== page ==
I dive into it headlong. Still foggy from seventy odd days of the same scenery. I take in all the majesty of it, try to.
Eden is down the road, a weekend break, a staycation. I’m taking pictures, stealing what I can from the garden. Pictures are flat though. They are a wash of green. The pictures are raw snapshots of eyes trying to remember the golden ratio, rules of thirds and Italian masters with turtles for names. I’m dazed and confused but happy. I have been to Eden and gathered some aspect of the tempest. The freeform jazz of nature which had simmered beyond a five kilometre perimeter.
"A mystical vortex of ancient trees and darkness that draws you further and further in to explore its impenetrable silence"
One Tree Hill Sevenoaks Kent
The Curious Case of the Dog and the Budgerigar. I am aware that this bird is not a budgerigar. This is a Dove, or a Pigeon, or a cross – I’m not sure. What I am sure about is that this bird crash landed into my garden amidst a flurry of feathers and furious noise around 36 hours ago. Since then we have developed a wary entante cordiale… wherein I agree to not get too close but am allowed to shift territorial boundaries with an occasional waft of my arms. The bird needs time to recuperate from whatever airborne battle sent it unavoidably to seek refuge in my garden – and whilst watching it, willing it and feeding it, it got me thinking about individual perception, about standpoints and beliefs, about the things we have taken for granted for years, and how they have been challenged over recent months.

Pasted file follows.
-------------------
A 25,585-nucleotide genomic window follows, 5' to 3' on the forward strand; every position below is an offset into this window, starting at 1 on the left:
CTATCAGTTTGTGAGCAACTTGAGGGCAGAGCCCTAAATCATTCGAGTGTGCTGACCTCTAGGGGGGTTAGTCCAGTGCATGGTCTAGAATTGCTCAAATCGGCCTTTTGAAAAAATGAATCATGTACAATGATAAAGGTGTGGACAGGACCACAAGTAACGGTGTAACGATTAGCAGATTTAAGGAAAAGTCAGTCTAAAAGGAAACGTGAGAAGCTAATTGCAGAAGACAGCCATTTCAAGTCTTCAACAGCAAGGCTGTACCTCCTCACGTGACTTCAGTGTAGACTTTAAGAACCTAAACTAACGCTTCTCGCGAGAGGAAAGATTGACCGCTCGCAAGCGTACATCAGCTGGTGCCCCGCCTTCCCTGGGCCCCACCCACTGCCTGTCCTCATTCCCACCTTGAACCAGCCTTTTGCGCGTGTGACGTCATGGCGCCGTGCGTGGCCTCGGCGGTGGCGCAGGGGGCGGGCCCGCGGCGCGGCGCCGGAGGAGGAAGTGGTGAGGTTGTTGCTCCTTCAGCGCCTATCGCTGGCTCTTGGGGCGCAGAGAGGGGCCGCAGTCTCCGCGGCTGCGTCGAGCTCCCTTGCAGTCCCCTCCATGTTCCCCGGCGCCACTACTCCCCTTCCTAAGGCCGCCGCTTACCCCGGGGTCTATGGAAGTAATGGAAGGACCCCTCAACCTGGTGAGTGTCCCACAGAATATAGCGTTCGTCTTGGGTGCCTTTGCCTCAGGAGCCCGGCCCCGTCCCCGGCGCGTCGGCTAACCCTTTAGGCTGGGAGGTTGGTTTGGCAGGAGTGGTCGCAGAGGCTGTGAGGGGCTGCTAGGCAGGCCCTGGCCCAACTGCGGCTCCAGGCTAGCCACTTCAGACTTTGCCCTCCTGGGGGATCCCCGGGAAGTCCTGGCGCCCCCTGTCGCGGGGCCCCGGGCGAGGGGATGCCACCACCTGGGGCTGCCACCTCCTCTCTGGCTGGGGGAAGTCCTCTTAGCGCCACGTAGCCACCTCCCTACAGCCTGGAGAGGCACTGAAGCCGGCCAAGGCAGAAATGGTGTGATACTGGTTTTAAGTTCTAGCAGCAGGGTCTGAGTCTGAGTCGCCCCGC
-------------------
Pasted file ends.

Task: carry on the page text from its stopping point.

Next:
Around 45 summers ago I watched the family dog stare out my budgerigar which perched in its cage, suspended above him under the staircase. I became transfixed, as the dog sat quite still and didn’t respond to any of the usual calls for walks, treats or play, and the minutes passed. ‘What’s up with the dog?’ I asked but got no answer from those absorbed in television or chores. The usually skittish Barney the dog was intent, and intense for a good ten minutes, and then suddenly let out a single, piercingly loud bark – at which point my budgie fell off its perch and hit the sandy cage bottom stone dead.